Friday, June 20, 2014


The news item of the barbaric slaughter of Satao - a rare bull with nearly 50 kg of tusk (each) grazing the ground – by poachers caught my eye and made my heart bleed. Visions of African Elephants - tuskers and matriarchs, calves and juveniles – that I had seen in the diverse ecological habitats of Kenya - from the plains to the forests - swam in front of my eyes. Satao was a Tsavo bull and it was here in the vast historic savannas of Tsavo that I had my initial tryst with the species Loxodonta Africana.


En route from Mombasa to Nairobi early in our Kenya sojourn, we decided to take a detour into Tsavo territory. Tsavo National Park is Kenya’s largest, divided into East and West, East being the wilder and less frequented of the two.

In the lazy noon hour, the park seemed devoid of animals though the bush was buzzing with birds. We had almost given up hope after a few hours when the elephant parade began! Being intimately acquainted with the Indian elephant, which is grey-black, the first sight of (brick) ‘red’ elephants was truly exceptional. It is Tsavo’s rich volcanic soil, ochre in colour, which gives elephants that distinctive hue when they wallow or bathe in mud.

In the blazing equatorial sun, we came upon a “nuclear” family trying to shield them under/near a sparse shrub, barely managing to tuck their heads in! That classic sight was a testimony to the species’ qualities of tolerance and accommodation of others.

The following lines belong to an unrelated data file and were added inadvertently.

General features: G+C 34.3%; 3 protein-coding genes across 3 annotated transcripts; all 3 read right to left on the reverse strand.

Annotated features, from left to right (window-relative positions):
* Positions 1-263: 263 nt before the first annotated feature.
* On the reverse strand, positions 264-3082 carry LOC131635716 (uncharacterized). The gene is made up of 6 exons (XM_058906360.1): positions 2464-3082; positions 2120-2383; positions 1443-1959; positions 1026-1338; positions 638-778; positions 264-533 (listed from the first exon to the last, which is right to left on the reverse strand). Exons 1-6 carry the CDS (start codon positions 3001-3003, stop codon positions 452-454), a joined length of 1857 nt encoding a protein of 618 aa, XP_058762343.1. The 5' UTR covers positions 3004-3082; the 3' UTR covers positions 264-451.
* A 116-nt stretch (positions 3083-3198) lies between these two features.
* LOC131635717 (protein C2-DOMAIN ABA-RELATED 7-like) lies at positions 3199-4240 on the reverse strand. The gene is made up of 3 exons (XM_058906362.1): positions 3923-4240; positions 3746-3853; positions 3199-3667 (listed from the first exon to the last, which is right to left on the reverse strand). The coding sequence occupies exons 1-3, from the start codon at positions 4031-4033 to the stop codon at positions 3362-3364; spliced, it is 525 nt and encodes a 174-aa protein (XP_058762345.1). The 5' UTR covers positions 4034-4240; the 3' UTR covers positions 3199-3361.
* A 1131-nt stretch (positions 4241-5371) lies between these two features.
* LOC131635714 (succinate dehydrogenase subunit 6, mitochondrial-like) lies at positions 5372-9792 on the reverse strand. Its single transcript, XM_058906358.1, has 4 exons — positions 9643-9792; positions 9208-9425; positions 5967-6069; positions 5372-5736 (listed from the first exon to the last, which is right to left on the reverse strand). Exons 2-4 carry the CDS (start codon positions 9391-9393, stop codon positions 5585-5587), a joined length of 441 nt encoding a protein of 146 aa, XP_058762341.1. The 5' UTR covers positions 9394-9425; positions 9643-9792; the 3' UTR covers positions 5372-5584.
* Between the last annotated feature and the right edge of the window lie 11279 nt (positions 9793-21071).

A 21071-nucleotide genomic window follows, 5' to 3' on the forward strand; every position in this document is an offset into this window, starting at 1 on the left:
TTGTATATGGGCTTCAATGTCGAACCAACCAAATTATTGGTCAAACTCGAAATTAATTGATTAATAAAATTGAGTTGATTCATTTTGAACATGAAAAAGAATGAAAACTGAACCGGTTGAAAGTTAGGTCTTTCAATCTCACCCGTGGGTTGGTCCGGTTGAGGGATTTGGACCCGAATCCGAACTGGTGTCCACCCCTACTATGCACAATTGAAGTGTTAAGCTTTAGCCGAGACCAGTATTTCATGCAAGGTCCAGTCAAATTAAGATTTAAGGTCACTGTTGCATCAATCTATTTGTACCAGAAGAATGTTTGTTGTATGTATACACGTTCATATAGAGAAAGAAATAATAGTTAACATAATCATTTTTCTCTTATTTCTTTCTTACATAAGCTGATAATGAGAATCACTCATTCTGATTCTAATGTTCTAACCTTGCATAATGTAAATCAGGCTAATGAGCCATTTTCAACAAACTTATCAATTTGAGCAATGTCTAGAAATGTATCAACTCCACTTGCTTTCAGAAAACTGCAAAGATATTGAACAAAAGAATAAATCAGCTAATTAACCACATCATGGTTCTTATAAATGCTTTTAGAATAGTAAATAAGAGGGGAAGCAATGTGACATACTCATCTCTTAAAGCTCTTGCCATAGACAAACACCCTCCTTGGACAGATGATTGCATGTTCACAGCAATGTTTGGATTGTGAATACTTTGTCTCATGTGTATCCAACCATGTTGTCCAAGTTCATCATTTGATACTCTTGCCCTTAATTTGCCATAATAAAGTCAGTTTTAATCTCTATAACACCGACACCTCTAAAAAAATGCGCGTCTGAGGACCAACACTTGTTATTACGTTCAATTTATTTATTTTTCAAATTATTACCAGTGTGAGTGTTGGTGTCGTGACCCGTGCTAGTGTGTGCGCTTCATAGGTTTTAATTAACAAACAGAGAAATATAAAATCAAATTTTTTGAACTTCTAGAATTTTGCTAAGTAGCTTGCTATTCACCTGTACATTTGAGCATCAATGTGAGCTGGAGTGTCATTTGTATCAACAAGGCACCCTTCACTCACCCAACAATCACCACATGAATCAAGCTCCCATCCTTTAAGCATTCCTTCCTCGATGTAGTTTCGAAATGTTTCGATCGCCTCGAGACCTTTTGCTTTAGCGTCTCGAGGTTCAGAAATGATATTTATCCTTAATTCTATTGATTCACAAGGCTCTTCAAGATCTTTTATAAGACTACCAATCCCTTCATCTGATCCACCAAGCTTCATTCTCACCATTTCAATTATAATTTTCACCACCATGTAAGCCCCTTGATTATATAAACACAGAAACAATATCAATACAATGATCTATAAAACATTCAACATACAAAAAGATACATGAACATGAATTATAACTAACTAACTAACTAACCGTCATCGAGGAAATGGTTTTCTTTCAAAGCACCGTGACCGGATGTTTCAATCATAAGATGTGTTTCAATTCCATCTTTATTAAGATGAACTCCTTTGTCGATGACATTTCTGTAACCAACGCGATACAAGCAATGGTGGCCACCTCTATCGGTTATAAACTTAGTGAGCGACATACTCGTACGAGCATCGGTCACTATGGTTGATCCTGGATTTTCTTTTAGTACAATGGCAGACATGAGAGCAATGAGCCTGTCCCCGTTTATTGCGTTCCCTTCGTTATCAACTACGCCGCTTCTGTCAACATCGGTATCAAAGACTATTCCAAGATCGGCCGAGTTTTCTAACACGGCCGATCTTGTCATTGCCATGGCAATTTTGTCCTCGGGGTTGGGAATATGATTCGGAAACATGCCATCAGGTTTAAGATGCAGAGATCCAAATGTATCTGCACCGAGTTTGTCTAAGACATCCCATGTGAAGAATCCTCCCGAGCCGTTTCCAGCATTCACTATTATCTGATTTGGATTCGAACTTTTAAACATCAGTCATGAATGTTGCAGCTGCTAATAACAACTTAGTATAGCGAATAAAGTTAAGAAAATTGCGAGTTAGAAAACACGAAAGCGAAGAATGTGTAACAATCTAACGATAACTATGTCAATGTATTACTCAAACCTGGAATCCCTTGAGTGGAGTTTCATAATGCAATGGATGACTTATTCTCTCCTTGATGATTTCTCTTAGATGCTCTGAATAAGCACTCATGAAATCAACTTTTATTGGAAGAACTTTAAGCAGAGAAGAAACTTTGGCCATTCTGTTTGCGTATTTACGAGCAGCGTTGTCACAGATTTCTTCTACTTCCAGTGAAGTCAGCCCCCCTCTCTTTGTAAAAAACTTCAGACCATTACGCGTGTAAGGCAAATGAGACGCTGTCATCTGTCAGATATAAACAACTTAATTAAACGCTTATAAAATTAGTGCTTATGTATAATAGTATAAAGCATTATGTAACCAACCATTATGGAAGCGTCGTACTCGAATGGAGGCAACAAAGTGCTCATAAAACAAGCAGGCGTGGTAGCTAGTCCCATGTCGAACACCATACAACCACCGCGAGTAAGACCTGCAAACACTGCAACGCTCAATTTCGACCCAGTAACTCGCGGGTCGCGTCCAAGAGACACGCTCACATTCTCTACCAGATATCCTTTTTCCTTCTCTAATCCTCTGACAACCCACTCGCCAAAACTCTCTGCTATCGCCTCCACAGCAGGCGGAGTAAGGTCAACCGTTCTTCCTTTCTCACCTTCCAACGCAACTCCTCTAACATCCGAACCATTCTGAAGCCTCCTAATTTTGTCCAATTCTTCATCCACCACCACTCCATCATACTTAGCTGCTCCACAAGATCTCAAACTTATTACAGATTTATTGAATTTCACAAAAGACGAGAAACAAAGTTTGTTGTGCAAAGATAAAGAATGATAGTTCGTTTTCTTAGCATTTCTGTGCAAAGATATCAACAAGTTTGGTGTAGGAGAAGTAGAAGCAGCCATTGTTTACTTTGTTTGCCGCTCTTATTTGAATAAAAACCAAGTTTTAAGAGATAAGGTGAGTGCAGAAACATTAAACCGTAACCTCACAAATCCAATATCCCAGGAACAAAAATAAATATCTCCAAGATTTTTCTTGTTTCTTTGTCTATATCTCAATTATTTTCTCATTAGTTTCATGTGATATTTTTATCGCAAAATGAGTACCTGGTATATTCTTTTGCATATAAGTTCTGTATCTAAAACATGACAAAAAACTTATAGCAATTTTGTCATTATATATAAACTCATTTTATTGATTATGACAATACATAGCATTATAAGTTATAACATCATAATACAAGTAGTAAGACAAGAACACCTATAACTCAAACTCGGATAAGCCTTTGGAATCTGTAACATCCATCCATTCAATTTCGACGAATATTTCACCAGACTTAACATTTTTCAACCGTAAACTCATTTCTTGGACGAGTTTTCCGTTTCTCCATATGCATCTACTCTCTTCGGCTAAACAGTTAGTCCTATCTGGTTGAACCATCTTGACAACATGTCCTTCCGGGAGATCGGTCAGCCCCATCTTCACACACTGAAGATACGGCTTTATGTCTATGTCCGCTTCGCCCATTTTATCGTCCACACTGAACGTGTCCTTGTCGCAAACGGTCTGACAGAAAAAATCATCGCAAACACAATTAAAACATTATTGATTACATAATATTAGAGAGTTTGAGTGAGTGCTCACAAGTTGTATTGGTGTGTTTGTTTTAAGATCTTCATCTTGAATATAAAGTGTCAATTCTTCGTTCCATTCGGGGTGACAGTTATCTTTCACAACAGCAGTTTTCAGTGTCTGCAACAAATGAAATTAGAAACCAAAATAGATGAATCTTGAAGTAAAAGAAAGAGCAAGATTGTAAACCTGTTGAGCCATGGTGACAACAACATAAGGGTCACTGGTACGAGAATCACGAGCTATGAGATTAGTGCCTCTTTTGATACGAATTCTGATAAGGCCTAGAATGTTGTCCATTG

Much later, when we visited Tsavo West, the trails we followed threw up elephant hooves, intermittently, but not their owners. Bare boles of acacias stripped of leaves and twigs stood as signs of elephant ravages, but the perpetrators of carnage were nowhere in sight. That is how it is in Tsavo country, the excitement lies more in the suggestion than in the spotting.

After hours of following the red dirt tracks through the acacia-commiphora woodlands all we could see was a herd of elephants walking into the horizon. Should a small herd of elephants walking away into distance - a pastiche at once of mundanity and mystery - be any less thrilling than an elephant at close quarters posing for a photograph? For me, this is a more intimate portrait, almost as if the elephants were leading me into their private domain, if only I exerted my imagination and followed them there.



It was March of 2009; the year of drought in Amboseli. Nyika or African bush is largely treeless and hence can be punishing in its natural elements at the best of times. In such a parched landscape, the scene that stayed with me was this: a long-shot of lumbering herd of elephants with young ones in tow cutting through the simmering heat of the dustbowl in search of water. 

This family would have to walk for miles to get to the receding water sources and it would have to do it as fast or slow as the pace of the youngest calf. We, who simply reach out for bottled water or a can of coke in the middle of nowhere, to wet our lips or soothe our parched throats, cannot even begin to imagine the herd’s predicament. The poignancy of the scene lay in the realization of that harsh reality of life in the wild.

As the herd approached our vehicle the calf buckled under sheer exhaustion and lay down to rest: the clan simply stayed put in some sort of protective formation. They stood freeze frame for what seemed like an eternity and we waited with bated breath to see what would happen next. As my son interpreted the scenario, the calf that was resting was the unlikely king, and the family of adults, the servile subjects who had to wait it out. I felt as though the earth had stopped spinning and that instant was IT… for the elephants there was no past, no future; the essence of existence was the present moment – poised between life and death.